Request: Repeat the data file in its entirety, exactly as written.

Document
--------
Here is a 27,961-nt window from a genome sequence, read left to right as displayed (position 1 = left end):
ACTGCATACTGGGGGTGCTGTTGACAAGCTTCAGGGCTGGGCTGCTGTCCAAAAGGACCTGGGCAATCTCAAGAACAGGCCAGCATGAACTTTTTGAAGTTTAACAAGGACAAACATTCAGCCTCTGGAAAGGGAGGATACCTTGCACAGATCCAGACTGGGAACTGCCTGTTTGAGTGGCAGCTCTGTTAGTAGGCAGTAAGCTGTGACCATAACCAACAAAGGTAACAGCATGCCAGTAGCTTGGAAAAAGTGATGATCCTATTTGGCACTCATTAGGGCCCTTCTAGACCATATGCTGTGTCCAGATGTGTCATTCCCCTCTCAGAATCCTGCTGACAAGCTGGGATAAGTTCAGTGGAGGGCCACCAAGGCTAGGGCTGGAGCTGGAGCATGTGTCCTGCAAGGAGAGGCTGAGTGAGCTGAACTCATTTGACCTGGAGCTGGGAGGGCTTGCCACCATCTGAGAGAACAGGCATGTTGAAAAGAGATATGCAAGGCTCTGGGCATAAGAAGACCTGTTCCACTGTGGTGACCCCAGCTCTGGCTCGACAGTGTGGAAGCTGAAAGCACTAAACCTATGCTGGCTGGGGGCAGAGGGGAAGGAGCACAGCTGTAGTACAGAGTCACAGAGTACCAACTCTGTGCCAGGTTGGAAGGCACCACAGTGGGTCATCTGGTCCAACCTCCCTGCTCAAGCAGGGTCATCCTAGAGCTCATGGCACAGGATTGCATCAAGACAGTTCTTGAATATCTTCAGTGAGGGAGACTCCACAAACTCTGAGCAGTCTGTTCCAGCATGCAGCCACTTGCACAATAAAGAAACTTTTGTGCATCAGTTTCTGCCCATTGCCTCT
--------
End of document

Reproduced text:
Here is a 27,961-nt window from a genome sequence, read left to right as displayed (position 1 = left end):
ACTGCATACTGGGGGTGCTGTTGACAAGCTTCAGGGCTGGGCTGCTGTCCAAAAGGACCTGGGCAATCTCAAGAACAGGCCAGCATGAACTTTTTGAAGTTTAACAAGGACAAACATTCAGCCTCTGGAAAGGGAGGATACCTTGCACAGATCCAGACTGGGAACTGCCTGTTTGAGTGGCAGCTCTGTTAGTAGGCAGTAAGCTGTGACCATAACCAACAAAGGTAACAGCATGCCAGTAGCTTGGAAAAAGTGATGATCCTATTTGGCACTCATTAGGGCCCTTCTAGACCATATGCTGTGTCCAGATGTGTCATTCCCCTCTCAGAATCCTGCTGACAAGCTGGGATAAGTTCAGTGGAGGGCCACCAAGGCTAGGGCTGGAGCTGGAGCATGTGTCCTGCAAGGAGAGGCTGAGTGAGCTGAACTCATTTGACCTGGAGCTGGGAGGGCTTGCCACCATCTGAGAGAACAGGCATGTTGAAAAGAGATATGCAAGGCTCTGGGCATAAGAAGACCTGTTCCACTGTGGTGACCCCAGCTCTGGCTCGACAGTGTGGAAGCTGAAAGCACTAAACCTATGCTGGCTGGGGGCAGAGGGGAAGGAGCACAGCTGTAGTACAGAGTCACAGAGTACCAACTCTGTGCCAGGTTGGAAGGCACCACAGTGGGTCATCTGGTCCAACCTCCCTGCTCAAGCAGGGTCATCCTAGAGCTCATGGCACAGGATTGCATCAAGACAGTTCTTGAATATCTTCAGTGAGGGAGACTCCACAAACTCTGAGCAGTCTGTTCCAGCATGCAGCCACTTGCACAATAAAGAAACTTTTGTGCATCAGTTTCTGCCCATTGCCTCT